Cheerleading for Tort Reform, One Broken Bone at a Time
A recent case out of Wisconsin has given cheerleaders something more to cheer about. The Supreme Court of Wisconsin has ruled that cheerleaders, as participants in a contact sport, are immune from civil liability for accidental injuries caused during cheerleading related activities. The case reversed a lower court’s decision to hold a local cheerleader liable for failing to catch his 16 year old teammate during a routine. She fell backward off her teammate’s shoulders, seriously injuring her head and neck.
The state’s highest court applied a state law shielding participants in “contact sports” from most personal injury lawsuits. The law is well known and common throughout every state. Reckless or intentional injuries are still actionable, such as hitting an opponent in the face with your hockey stick. Injuries resulting from tackling the quarterback or knocking over a forward on a pick and roll, however, won’t end up in court, and for good reason. Almost every sport in the country would probably be buried in an avalanche of lawsuits.
What makes this case interesting is characterizing cheerleading as a “contact sport” under Wisconsin law. The relevant statutory language describes a contact sport as any recreational activity involving physical contact between persons in a sport involving teams. Well, there is at least one “team.” And they definitely come into contact with each other. But a contact sport? The lower court didn’t think so, citing that normal usage of the term meant opposing teams must come into contact with one another.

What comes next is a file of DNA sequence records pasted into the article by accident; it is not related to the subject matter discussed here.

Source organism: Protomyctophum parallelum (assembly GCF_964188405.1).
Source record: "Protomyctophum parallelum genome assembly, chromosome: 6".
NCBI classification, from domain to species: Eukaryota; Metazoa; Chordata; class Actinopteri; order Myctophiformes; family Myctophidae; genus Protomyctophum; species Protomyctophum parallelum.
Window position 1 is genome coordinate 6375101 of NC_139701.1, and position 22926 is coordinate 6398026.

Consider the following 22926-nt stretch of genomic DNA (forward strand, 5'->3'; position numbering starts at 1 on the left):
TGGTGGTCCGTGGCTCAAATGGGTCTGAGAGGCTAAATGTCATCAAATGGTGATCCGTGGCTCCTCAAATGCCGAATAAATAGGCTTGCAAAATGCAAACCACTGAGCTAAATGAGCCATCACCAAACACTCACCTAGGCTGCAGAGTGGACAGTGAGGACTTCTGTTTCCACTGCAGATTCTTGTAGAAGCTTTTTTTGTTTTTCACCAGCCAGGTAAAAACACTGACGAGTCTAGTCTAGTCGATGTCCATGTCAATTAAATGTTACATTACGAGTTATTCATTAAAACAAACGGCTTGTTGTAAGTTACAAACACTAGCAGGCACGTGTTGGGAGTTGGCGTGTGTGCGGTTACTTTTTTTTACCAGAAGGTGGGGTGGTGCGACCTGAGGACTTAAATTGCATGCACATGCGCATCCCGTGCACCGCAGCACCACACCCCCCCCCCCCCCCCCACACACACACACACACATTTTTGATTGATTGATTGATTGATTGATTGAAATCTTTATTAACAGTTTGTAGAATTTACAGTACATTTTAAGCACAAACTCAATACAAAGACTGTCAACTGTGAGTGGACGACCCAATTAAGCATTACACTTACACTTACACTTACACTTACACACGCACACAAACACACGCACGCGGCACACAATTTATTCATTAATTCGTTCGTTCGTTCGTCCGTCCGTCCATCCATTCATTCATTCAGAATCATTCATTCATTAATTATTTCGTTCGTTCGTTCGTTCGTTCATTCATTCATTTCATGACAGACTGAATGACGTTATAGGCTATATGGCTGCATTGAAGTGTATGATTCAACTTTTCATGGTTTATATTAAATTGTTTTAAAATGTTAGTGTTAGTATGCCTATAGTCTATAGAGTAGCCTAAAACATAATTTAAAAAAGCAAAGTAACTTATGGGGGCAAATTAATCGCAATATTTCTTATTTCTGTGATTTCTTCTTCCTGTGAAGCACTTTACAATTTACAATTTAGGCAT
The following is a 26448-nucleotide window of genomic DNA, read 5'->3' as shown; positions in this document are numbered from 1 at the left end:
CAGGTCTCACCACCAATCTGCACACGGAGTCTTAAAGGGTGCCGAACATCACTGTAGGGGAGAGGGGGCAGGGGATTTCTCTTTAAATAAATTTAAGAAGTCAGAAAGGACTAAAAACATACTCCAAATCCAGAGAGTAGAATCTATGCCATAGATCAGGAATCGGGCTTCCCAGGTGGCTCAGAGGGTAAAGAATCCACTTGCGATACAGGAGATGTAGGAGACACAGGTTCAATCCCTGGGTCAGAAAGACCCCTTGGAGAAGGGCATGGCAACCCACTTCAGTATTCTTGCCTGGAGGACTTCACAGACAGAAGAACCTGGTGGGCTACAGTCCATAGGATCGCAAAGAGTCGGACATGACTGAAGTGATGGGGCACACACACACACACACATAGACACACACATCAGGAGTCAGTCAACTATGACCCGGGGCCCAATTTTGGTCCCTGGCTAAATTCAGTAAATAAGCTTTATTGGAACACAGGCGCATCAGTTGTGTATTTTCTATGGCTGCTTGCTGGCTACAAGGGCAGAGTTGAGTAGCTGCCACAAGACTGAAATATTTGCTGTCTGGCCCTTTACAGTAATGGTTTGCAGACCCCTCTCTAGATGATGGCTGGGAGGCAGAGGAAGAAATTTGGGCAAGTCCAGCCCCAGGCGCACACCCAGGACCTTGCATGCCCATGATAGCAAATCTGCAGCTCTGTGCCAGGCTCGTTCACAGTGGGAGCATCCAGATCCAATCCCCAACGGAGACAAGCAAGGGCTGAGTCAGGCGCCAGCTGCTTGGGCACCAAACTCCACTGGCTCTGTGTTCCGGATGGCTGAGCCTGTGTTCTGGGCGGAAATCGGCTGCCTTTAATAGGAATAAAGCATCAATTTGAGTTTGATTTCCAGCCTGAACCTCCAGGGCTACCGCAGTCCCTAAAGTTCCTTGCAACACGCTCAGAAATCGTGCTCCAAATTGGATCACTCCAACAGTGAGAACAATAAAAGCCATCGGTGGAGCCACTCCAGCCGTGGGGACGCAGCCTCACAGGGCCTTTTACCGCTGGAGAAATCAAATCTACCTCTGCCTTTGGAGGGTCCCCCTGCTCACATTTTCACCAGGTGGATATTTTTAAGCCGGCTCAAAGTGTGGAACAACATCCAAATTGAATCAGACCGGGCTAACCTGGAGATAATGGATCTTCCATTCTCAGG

In this blogger’s cynical opinion, what motivated this reversal was not an appeal to clear statutory interpretation, but the same pragmatic considerations for immunizing participants that come into play for other sports. In other words: policy. Almost 1/3rd of all catastrophic injuries to high school female athletes in the United States occur during cheerleading. Even though it may not be the biggest draw on ESPN, cheerleading is a popular activity. (Or sport, or whatever you want to call it). Ensuring that cheerleading has an affordable future free of multi-million dollar insurance contracts for participants is certainly an important consideration.
Although a case about cheerleading may not jump out as the most obvious foil for a debate on judicial decision making, this case has all the elements. A statutory interpretation that could go either way, along with policy considerations that are not clear in the statute but undoubtedly under consideration by the judges. Interestingly however, both a textualist and a pragmatist can find common ground with this decision. The law was written ambiguously enough that cheerleading could plausibly be considered a “contact sport” under the law of Wisconsin. And, important policy considerations for ensuring the continued survival of cheerleading are recognized and supported, even though they are not clearly spelled out in the law.
Perhaps we all therefore have something to cheer about?